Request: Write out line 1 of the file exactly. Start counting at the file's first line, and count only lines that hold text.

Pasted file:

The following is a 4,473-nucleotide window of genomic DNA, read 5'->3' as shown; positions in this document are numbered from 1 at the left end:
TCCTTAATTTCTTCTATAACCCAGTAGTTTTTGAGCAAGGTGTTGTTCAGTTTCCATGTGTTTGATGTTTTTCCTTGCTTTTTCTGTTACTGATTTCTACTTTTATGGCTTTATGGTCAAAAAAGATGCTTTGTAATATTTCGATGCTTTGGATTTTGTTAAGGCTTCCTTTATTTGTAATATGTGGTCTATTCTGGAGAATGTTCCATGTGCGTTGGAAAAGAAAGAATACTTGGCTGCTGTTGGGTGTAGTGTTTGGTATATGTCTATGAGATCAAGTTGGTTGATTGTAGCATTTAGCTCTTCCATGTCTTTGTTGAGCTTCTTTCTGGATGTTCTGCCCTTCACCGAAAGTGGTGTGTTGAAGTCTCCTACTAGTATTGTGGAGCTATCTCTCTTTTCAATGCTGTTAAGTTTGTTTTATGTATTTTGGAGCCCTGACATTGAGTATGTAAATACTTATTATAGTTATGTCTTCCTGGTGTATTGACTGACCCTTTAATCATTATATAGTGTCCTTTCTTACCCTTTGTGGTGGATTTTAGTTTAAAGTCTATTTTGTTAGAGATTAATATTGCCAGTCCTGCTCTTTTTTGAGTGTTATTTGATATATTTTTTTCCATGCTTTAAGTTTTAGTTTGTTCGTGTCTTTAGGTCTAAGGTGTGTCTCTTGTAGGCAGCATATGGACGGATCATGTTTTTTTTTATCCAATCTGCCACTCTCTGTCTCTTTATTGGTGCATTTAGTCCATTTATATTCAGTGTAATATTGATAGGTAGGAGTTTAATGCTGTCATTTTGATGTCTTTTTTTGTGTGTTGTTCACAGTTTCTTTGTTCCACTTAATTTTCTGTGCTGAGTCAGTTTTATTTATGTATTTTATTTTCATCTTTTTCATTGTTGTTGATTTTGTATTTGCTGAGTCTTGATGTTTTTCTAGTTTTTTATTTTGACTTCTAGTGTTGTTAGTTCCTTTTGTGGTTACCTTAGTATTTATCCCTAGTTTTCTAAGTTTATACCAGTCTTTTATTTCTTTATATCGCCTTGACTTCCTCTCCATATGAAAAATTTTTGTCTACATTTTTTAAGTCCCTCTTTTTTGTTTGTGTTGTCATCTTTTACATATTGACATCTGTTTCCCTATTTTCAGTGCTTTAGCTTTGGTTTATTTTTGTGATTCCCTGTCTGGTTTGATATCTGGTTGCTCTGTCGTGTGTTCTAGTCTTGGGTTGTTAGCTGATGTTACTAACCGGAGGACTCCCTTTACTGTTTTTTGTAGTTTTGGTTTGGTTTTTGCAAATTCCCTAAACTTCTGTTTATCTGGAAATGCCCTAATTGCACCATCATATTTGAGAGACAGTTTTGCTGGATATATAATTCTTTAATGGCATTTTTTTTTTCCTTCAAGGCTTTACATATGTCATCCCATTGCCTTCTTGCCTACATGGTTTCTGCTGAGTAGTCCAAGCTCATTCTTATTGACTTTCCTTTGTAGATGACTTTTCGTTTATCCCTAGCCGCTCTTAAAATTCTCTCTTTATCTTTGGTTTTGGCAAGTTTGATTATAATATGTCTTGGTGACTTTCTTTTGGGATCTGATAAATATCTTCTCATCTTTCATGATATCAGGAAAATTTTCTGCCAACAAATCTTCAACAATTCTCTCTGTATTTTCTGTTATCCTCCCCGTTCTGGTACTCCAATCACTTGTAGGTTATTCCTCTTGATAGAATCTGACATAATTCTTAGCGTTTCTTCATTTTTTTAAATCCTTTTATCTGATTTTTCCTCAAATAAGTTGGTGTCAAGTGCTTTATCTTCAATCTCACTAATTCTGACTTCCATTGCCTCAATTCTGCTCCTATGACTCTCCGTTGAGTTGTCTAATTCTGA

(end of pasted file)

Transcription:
The following is a 4,473-nucleotide window of genomic DNA, read 5'->3' as shown; positions in this document are numbered from 1 at the left end: